Rice: Edible Starchy Cereal Grain (Thoroughly Explained)

Rice is the seed of the grass species Oryza sativa (Asian rice) or less commonly Oryza glaberrima (African rice). The name wild rice is usually used for species of the genera Zizania and Porteresia, both wild and domesticated, although the term may also be used for primitive or uncultivated varieties of Oryza.

Scientific Classification

  • Kingdom: Plantae
  • Clade: Tracheophytes
  • Clade: Angiosperms
  • Clade: Monocots
  • Clade: Commelinids
  • Order: Poales
  • Family: Poaceae
  • Genus: Oryza
  • Species: O. sativa

Rice, an annual grass belongs to the genus Oryza. There are about twenty-three species out of which only two species have been known of their commercial value being used for cultivation. These two species are Oryza sativa (Asian rice) and Oryza glaberrima (African rice). The Oryza sativa is the most commonly grown species throughout the world today while Oryza glaberrima is grown only in South Africa.

In Asia, Oryza sativa is differentiated into three sub-species based on geographical conditions, viz., indica, japonica, and javanica. The variety indica refers to the tropical and sub-tropical varieties grown throughout South and South-East Asia and Southern China.

As a cereal grain, domesticated rice is the most widely consumed staple food for over half of the world’s human population, especially in Asia and Africa. It is the agricultural commodity with the third-highest worldwide production (rice, 741.5 million metric tons or 817.4 million short tons in 2014), after sugarcane (1.9 billion metric tons or 2.1 billion short tons) and maize (1.0 billion metric tons or 1.1 billion short tons).

Since sizable portions of sugarcane and maize crops are used for purposes other than human consumption, rice is the most important food crop with regard to human nutrition and caloric intake, providing more than one-fifth of the calories consumed worldwide by humans. There are many varieties of rice and culinary preferences tend to vary regionally. Rice is:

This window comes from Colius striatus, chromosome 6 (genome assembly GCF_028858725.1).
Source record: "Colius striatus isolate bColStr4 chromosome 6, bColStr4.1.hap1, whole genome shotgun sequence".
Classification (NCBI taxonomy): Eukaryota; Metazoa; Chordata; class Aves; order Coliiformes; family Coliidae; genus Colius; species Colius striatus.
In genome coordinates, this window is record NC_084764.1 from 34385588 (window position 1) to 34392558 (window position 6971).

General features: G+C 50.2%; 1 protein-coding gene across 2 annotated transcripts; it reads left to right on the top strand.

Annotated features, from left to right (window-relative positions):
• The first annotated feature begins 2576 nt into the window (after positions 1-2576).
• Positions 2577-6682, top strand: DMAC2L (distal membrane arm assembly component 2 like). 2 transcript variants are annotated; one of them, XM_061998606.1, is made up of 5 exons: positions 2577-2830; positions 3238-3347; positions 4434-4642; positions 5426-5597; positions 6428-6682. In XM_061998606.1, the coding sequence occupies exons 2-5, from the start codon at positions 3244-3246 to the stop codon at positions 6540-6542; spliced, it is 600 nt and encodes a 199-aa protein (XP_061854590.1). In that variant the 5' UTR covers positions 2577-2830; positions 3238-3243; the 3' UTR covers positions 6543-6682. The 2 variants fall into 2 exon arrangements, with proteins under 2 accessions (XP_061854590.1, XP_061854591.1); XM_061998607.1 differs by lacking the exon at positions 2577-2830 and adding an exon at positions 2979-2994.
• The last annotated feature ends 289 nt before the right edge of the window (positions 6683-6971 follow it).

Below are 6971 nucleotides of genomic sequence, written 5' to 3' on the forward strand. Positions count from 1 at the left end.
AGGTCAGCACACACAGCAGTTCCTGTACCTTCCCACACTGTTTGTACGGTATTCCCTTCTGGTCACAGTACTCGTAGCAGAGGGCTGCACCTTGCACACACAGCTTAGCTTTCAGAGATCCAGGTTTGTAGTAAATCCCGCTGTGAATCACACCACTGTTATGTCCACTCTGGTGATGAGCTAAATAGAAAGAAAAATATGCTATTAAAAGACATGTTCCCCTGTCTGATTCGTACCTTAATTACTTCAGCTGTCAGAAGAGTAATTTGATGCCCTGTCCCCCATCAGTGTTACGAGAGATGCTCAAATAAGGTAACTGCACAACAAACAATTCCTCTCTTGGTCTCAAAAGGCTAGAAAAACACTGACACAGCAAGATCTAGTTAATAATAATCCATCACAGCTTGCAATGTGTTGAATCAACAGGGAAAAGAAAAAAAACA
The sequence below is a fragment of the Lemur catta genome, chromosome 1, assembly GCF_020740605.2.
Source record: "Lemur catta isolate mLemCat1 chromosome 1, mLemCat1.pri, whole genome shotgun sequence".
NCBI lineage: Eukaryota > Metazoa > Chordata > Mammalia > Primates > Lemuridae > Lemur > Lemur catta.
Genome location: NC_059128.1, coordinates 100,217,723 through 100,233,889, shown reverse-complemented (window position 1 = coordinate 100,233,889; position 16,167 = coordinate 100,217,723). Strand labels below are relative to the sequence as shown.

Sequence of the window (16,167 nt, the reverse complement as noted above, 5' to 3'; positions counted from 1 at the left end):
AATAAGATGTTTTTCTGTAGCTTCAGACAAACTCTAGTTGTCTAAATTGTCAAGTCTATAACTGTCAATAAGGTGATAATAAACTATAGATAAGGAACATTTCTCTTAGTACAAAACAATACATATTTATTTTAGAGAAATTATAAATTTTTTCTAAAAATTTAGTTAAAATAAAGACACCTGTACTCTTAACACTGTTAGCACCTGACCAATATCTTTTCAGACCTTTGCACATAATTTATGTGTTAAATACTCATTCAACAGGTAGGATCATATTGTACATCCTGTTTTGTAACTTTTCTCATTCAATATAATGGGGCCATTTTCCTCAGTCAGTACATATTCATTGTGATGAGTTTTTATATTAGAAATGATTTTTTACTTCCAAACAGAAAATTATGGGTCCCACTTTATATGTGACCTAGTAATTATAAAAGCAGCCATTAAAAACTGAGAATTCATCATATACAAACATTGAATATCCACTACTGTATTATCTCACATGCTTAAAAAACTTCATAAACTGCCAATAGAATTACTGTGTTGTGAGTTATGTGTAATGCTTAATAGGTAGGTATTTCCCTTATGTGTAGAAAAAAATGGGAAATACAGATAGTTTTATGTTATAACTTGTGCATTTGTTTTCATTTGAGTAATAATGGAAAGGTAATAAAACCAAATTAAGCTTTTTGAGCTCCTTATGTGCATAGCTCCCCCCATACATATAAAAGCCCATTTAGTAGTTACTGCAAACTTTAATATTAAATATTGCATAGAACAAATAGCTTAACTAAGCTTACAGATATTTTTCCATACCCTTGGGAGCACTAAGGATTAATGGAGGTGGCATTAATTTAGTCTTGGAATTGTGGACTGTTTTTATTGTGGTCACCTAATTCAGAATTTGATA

• Self-pollinated crop
  • Semi-aquatic plant

Rice Edible Starchy Grain

Rice, (Oryza sativa), edible starchy cereal grain, and the grass plant (family Poaceae) by which it is produced. Roughly one-half of the world population, including virtually all of East and Southeast Asia, is wholly dependent upon rice as a staple food; 95 percent of the world’s rice crop is eaten by humans.

Rice is cooked by boiling, or it can be ground into flour. It is eaten alone and in a great variety of soups, side dishes, and main dishes in Asian, Middle Eastern, and many other cuisines. Other products in which rice is used are breakfast cereals, noodles, and such alcoholic beverages as Japanese sake.

Physical Description

The cultivated rice plant is an annual grass and grows to about 1.2 meters (4 feet) in height. The leaves are long and flattened and are borne on hollow stems. The fibrous root system is often broad and spreading. The panicle, or inflorescence (flower cluster), is made up of spikelets bearing flowers that produce the fruit, or grain. Varieties differ greatly in the length, shape, and weight of the panicle and the overall productivity of a given plant.

In the 1960s the so-called Green Revolution, an international scientific effort to diminish the threat of world hunger, produced improved strains of numerous food crops, including that known as miracle rice. Bred for disease resistance and increased productivity, this variety is characterized by a short sturdy stalk that minimizes loss from drooping. Poor soil conditions and other factors, however, inhibited its anticipated widespread success.

Domestication and Cultivation

Many cultures have evidence of early rice cultivation, including China, India, and the civilizations of Southeast Asia. However, the earliest archaeological evidence comes from central and eastern China and dates to 7000–5000 BCE. More than 90 percent of the world’s rice is grown in Asia, principally in China, India, Indonesia, and Bangladesh, with smaller amounts grown in Japan, Pakistan, and various Southeast Asian nations. Rice is also cultivated in parts of Europe, in North and South America, and in Australia.

With the exception of the type called upland rice, the plant is grown on submerged land in the coastal plains, tidal deltas, and river basins of tropical, semitropical, and temperate regions. The seeds are sown in prepared beds, and when the seedlings are 25 to 50 days old, they are transplanted to a field, or paddy, that has been enclosed by levees and submerged under 5 to 10 cm (2 to 4 inches) of water, remaining submerged during the growing season. In hilly areas, rice farms are commonly terraced to keep the paddies flooded at various elevations.